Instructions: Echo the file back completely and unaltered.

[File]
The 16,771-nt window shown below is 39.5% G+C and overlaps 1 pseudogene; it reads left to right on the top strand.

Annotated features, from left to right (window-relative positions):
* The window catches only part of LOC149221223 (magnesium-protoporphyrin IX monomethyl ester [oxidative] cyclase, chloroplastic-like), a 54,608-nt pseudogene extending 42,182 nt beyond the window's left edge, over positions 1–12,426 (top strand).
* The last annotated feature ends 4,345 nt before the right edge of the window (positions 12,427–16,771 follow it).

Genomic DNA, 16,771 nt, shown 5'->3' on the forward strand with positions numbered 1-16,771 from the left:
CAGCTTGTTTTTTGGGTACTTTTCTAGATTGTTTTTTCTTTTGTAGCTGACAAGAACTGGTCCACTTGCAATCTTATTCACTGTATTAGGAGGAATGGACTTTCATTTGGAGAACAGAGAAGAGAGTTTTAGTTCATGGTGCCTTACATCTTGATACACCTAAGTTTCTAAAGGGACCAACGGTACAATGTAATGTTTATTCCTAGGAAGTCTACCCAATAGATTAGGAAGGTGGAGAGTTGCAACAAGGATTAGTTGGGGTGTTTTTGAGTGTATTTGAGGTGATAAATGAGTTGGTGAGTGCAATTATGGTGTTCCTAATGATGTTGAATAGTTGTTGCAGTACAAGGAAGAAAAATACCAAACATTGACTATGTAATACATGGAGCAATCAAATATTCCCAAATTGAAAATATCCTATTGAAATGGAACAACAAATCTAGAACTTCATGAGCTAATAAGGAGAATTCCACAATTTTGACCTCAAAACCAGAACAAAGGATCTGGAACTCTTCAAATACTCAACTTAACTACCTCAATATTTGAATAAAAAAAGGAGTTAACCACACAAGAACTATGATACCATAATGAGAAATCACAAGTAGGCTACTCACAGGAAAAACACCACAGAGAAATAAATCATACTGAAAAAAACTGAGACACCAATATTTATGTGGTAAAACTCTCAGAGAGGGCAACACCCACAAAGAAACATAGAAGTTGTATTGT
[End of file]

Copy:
The 16,771-nt window shown below is 39.5% G+C and overlaps 1 pseudogene; it reads left to right on the top strand.

Annotated features, from left to right (window-relative positions):
* The window catches only part of LOC149221223 (magnesium-protoporphyrin IX monomethyl ester [oxidative] cyclase, chloroplastic-like), a 54,608-nt pseudogene extending 42,182 nt beyond the window's left edge, over positions 1–12,426 (top strand).
* The last annotated feature ends 4,345 nt before the right edge of the window (positions 12,427–16,771 follow it).

Genomic DNA, 16,771 nt, shown 5'->3' on the forward strand with positions numbered 1-16,771 from the left:
CAGCTTGTTTTTTGGGTACTTTTCTAGATTGTTTTTTCTTTTGTAGCTGACAAGAACTGGTCCACTTGCAATCTTATTCACTGTATTAGGAGGAATGGACTTTCATTTGGAGAACAGAGAAGAGAGTTTTAGTTCATGGTGCCTTACATCTTGATACACCTAAGTTTCTAAAGGGACCAACGGTACAATGTAATGTTTATTCCTAGGAAGTCTACCCAATAGATTAGGAAGGTGGAGAGTTGCAACAAGGATTAGTTGGGGTGTTTTTGAGTGTATTTGAGGTGATAAATGAGTTGGTGAGTGCAATTATGGTGTTCCTAATGATGTTGAATAGTTGTTGCAGTACAAGGAAGAAAAATACCAAACATTGACTATGTAATACATGGAGCAATCAAATATTCCCAAATTGAAAATATCCTATTGAAATGGAACAACAAATCTAGAACTTCATGAGCTAATAAGGAGAATTCCACAATTTTGACCTCAAAACCAGAACAAAGGATCTGGAACTCTTCAAATACTCAACTTAACTACCTCAATATTTGAATAAAAAAAGGAGTTAACCACACAAGAACTATGATACCATAATGAGAAATCACAAGTAGGCTACTCACAGGAAAAACACCACAGAGAAATAAATCATACTGAAAAAAACTGAGACACCAATATTTATGTGGTAAAACTCTCAGAGAGGGCAACACCCACAAAGAAACATAGAAGTTGTATTGT